24 December 2006
Funny, Jamie thinks, that so many of the Northern Hemisphere traditions are still held on to in the South Pacific. Take house lights for example. The multi-coloured, flashing spots bordering roof rims and window panes that, in Kansas anyway, are a warm sight in the long, cold nights, are out of place in a country where it's light until 10:00 and sees the sun rise at 5:00. Who besides late night revellers even lays eyes upon them? House lights are just one example of Christmas's place as a winter festival. On the darkest days of winter (for it falls very near the solstice), societies need a celebration to lift their spirits and bring each other physically and mentally closer together. A sort of half way point where a great deal of bother is made over heavy foods, spiced wine, and lots and lots of light. Christmas has surprisingly little to do with Christian tradition. Rather, it has a great deal vested in human bonding.
So why cling to roasts and layered casseroles in a region where it's 90 degrees Fahrenheit on a regular basis? For those in the North, imagine sitting down to baked ham, turkey, hot-cross buns, fruitcake, biscuits, chocolates, and heady red wine in the middle of July. Sorta makes you itch, doesn't it?
Slowly, however, it seems subsequent generations are shuffling off the coils of tradition and setting into motion an altered, more appropriate ceremony. Tradition is rooted in necessity; lose the necessity, and tradition is set afloat. How long it can keep its head above water is anybody's guess.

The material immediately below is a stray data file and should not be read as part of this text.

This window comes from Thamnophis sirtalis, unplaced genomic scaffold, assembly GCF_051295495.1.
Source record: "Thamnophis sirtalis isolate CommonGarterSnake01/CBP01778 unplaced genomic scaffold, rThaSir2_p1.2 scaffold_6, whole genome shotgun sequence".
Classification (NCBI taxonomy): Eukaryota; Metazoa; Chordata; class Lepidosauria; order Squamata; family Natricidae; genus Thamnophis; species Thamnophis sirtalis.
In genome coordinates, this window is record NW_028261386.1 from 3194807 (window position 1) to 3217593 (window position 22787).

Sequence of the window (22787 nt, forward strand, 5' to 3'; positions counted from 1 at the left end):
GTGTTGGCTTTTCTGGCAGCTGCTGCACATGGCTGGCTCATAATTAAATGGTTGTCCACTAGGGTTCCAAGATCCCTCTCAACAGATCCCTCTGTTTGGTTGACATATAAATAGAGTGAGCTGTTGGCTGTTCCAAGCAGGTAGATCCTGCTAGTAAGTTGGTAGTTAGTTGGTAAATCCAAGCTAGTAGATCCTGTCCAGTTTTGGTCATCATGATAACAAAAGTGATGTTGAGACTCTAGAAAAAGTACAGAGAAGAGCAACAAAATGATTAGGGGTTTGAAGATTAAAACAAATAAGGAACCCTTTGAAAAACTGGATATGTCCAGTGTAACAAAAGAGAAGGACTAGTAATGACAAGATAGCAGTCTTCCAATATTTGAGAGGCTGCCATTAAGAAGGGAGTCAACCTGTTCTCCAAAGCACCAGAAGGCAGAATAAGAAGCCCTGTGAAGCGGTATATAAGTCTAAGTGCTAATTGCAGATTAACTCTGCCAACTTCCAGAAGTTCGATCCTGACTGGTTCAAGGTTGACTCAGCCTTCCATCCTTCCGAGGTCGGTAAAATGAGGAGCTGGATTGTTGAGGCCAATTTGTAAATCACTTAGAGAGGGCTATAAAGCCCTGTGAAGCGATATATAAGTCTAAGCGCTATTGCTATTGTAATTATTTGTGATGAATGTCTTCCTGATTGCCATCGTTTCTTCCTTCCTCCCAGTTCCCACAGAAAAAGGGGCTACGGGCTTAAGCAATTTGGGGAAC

22 December 2006
New Zealanders report on rugby and cricket with the same voracity as Americans report on gridiron and baseball. This us understandable as the former, although darkly understood in the States, are popular internationally. However, on the same page one may find articles on cross-country adventure/endurance racing, bicycling (both track racing and the Tour of Southland--New Zealand's answer to the Tour de France), netball, sailing, and numerous foot races (triathalons, mountain runs, etc). For Jamie, reading about sport has never been so enlightening.
20 December 2006
What is revenge? As an emotion it can overshadow everything: fear, rejection, love--all are eclipsed. Revenge sets the mind alight, and all else is consumed. But why do we feel it at all?
Did it once serve a purpose? Was it beneficial? Life abhors wasted energy, and if there is one thing revenge consumes, it's energy. Leading to what? Retaliation. A specific action. Besides abhorring energy, life also tends toward homeostasis, the evenness of things. Revenge is retaliation against dissenters among the group. Revenge drives the body to act, to retaliate against the dissension. Retaliation leads to less dissension, which leads to a calmer group--homeostasis of small societies.
It had a purpose, once. These days it's all but wasted effort. Personal revenge does little more than quench the raw emotion. The greater societal benefits are lost as the boundaries of the proverbial group expand, growing ever wider until revenge itself becomes the norm, and we retaliate only by staying calm.
So can revenge in contemporary societies still be realized? Well, access to the internet helps.
19 December 2006
15 December 2006
Jamie once referred to home as "what we sacrifice." It made sense at the time--he spent 24 years growing up in Wichita, his family always near. Then one year everyone left. One sister went to Newton, one to Australia (then Canada); one brother moved to California, the other to New Zealand with his parents. Jamie flew to Ireland. And there, in a land of poets, of people so rooted to a place that generations of New Yorkers still call it the homeland, Jamie reflected on what it meant to go home.